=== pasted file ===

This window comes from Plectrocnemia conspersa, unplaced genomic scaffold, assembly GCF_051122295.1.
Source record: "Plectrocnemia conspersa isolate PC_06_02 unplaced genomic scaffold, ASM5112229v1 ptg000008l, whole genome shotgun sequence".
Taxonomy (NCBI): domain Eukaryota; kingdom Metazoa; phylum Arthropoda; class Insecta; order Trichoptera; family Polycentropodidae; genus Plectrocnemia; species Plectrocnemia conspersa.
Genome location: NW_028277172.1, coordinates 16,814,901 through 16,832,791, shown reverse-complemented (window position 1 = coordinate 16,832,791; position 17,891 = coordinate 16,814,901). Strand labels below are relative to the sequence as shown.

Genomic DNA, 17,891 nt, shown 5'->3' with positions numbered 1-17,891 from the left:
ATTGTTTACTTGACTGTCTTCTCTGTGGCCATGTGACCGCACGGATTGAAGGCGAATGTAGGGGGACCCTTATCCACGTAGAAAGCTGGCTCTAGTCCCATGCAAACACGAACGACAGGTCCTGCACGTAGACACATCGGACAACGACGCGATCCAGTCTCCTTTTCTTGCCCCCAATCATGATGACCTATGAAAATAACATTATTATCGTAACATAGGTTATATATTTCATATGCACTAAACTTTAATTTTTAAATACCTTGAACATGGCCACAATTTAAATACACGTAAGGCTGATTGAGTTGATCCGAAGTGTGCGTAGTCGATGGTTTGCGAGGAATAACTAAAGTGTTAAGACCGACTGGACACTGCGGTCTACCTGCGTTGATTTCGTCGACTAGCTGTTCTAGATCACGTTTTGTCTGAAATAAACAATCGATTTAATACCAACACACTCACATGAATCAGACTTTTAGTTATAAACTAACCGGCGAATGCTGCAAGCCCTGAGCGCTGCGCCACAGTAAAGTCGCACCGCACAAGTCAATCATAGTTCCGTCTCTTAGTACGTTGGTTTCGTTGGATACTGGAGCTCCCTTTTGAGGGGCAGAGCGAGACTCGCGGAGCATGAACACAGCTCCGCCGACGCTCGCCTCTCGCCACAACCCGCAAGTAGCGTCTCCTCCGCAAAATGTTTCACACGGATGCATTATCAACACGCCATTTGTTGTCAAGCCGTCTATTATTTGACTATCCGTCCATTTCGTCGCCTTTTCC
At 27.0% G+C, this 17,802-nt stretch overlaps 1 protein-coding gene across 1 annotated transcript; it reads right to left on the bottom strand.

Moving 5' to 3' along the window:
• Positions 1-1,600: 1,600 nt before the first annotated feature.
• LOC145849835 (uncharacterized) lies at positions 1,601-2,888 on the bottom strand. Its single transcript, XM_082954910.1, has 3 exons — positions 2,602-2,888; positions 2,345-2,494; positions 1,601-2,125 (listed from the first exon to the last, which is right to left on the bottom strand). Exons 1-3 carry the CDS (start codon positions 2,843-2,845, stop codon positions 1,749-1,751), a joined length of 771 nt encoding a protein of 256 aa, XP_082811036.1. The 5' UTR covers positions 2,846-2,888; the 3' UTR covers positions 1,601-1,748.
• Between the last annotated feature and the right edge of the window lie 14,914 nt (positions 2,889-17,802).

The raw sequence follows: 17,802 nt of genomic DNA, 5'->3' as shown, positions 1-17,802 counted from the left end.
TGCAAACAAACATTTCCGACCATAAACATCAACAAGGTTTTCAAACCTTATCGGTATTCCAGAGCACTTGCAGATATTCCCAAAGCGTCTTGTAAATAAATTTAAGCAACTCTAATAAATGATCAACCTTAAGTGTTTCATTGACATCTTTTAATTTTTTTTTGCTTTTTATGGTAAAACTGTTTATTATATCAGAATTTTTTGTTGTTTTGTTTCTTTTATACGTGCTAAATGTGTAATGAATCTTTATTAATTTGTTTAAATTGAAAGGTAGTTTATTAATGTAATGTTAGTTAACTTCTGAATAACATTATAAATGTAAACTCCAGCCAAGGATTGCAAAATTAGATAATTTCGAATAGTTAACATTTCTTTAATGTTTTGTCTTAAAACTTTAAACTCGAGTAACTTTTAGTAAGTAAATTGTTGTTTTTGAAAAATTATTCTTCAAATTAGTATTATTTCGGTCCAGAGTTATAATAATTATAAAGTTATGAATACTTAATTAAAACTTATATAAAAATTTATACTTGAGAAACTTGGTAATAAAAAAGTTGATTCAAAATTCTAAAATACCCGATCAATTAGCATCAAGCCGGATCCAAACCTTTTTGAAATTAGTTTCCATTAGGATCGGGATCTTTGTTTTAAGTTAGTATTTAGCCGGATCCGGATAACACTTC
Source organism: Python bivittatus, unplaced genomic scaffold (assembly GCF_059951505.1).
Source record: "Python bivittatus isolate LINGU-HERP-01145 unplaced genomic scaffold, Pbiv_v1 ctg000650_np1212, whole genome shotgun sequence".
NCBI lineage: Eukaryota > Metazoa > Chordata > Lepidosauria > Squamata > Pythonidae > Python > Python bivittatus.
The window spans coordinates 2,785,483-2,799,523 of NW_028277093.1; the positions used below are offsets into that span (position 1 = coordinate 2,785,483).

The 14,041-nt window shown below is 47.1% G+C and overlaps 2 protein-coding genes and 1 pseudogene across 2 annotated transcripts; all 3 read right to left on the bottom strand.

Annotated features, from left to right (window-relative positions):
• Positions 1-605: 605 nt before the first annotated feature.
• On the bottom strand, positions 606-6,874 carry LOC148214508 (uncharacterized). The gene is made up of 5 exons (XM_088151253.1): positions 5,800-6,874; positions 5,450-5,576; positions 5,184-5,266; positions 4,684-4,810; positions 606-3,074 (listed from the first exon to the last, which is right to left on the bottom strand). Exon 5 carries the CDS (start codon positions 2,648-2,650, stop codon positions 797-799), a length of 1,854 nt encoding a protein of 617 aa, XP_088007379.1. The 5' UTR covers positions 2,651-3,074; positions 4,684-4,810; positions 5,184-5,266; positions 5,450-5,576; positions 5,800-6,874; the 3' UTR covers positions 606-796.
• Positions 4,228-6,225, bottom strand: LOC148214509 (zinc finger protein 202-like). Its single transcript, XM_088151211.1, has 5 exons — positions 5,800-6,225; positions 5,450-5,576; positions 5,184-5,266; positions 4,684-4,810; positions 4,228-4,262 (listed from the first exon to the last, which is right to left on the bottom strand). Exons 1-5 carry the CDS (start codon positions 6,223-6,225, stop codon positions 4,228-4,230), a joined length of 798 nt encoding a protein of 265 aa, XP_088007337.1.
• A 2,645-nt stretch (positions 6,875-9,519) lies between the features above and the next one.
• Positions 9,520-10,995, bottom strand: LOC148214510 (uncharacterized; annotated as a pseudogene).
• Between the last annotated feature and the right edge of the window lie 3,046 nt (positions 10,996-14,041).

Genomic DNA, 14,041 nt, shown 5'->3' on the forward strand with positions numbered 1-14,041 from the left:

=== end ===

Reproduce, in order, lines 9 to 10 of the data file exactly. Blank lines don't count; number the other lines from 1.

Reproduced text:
• Positions 1-1,600: 1,600 nt before the first annotated feature.
• LOC145849835 (uncharacterized) lies at positions 1,601-2,888 on the bottom strand. Its single transcript, XM_082954910.1, has 3 exons — positions 2,602-2,888; positions 2,345-2,494; positions 1,601-2,125 (listed from the first exon to the last, which is right to left on the bottom strand). Exons 1-3 carry the CDS (start codon positions 2,843-2,845, stop codon positions 1,749-1,751), a joined length of 771 nt encoding a protein of 256 aa, XP_082811036.1. The 5' UTR covers positions 2,846-2,888; the 3' UTR covers positions 1,601-1,748.